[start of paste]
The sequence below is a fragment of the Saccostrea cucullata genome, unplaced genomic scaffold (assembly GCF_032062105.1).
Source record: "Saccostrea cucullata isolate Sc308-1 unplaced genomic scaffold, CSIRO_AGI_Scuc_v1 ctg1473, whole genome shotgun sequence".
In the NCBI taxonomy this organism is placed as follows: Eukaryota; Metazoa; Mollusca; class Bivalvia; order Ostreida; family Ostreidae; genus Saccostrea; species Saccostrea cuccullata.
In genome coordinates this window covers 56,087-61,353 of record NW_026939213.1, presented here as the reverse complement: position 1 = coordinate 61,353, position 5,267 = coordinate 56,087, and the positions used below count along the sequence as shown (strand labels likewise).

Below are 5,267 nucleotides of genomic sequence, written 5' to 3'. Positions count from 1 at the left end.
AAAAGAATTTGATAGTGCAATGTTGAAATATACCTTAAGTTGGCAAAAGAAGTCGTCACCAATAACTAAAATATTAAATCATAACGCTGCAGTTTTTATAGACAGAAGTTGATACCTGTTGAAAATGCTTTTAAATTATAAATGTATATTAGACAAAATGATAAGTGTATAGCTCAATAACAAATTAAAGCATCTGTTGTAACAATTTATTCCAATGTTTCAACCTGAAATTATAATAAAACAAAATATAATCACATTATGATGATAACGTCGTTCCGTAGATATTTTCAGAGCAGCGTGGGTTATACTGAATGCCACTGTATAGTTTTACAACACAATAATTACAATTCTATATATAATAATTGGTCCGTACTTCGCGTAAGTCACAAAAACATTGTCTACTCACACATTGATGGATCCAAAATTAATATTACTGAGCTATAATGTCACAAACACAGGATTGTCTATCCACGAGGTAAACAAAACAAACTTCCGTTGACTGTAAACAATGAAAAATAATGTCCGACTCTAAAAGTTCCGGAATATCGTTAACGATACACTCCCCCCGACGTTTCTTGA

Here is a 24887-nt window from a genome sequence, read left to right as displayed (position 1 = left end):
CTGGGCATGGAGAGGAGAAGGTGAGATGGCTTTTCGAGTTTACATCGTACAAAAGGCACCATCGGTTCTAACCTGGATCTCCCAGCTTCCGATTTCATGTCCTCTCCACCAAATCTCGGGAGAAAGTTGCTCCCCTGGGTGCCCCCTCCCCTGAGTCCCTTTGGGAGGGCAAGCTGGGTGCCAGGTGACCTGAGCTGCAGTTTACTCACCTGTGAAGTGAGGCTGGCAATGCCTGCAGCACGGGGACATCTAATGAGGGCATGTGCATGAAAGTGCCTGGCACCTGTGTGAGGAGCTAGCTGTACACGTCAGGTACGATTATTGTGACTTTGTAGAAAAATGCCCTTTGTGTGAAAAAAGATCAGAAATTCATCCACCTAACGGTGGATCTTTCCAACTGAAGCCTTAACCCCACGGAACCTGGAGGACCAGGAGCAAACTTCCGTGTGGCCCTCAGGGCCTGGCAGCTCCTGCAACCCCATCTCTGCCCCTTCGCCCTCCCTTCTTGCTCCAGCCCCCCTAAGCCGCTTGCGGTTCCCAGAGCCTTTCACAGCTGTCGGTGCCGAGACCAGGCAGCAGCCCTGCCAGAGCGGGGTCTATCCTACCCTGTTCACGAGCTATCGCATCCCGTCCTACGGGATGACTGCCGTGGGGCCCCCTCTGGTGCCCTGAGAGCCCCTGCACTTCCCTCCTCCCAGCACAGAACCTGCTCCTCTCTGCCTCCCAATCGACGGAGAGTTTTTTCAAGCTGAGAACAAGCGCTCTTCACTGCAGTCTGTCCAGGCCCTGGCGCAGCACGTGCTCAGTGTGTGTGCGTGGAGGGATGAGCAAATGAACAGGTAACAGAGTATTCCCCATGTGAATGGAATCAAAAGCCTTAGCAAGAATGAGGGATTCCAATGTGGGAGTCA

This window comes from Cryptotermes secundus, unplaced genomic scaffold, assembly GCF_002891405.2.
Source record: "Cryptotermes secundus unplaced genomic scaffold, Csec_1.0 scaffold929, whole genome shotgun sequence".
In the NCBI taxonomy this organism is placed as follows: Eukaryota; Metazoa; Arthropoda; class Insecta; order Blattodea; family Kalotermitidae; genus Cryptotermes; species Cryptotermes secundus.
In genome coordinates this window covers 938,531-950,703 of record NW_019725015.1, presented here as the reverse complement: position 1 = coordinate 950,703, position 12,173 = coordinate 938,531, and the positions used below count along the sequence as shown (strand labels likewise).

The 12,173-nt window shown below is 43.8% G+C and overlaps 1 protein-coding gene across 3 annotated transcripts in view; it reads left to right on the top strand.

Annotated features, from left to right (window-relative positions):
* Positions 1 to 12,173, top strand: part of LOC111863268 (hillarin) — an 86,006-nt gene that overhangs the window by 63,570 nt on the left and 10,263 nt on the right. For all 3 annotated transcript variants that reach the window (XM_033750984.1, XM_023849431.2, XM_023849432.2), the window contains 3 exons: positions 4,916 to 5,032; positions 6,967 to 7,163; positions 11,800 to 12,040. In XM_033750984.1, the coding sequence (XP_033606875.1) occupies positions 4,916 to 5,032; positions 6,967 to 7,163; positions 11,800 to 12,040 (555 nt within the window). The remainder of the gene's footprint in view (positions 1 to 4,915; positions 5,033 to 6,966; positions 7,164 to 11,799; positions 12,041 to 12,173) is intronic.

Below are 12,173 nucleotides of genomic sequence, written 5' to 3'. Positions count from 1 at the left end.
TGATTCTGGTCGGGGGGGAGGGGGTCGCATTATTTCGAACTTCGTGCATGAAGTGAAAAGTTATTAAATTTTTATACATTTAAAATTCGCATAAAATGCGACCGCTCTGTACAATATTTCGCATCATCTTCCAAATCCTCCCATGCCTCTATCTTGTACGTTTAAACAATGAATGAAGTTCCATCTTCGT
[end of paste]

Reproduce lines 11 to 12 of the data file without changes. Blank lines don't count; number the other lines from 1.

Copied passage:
In the NCBI taxonomy this organism is placed as follows: Eukaryota; Metazoa; Arthropoda; class Insecta; order Blattodea; family Kalotermitidae; genus Cryptotermes; species Cryptotermes secundus.
In genome coordinates this window covers 938,531-950,703 of record NW_019725015.1, presented here as the reverse complement: position 1 = coordinate 950,703, position 12,173 = coordinate 938,531, and the positions used below count along the sequence as shown (strand labels likewise).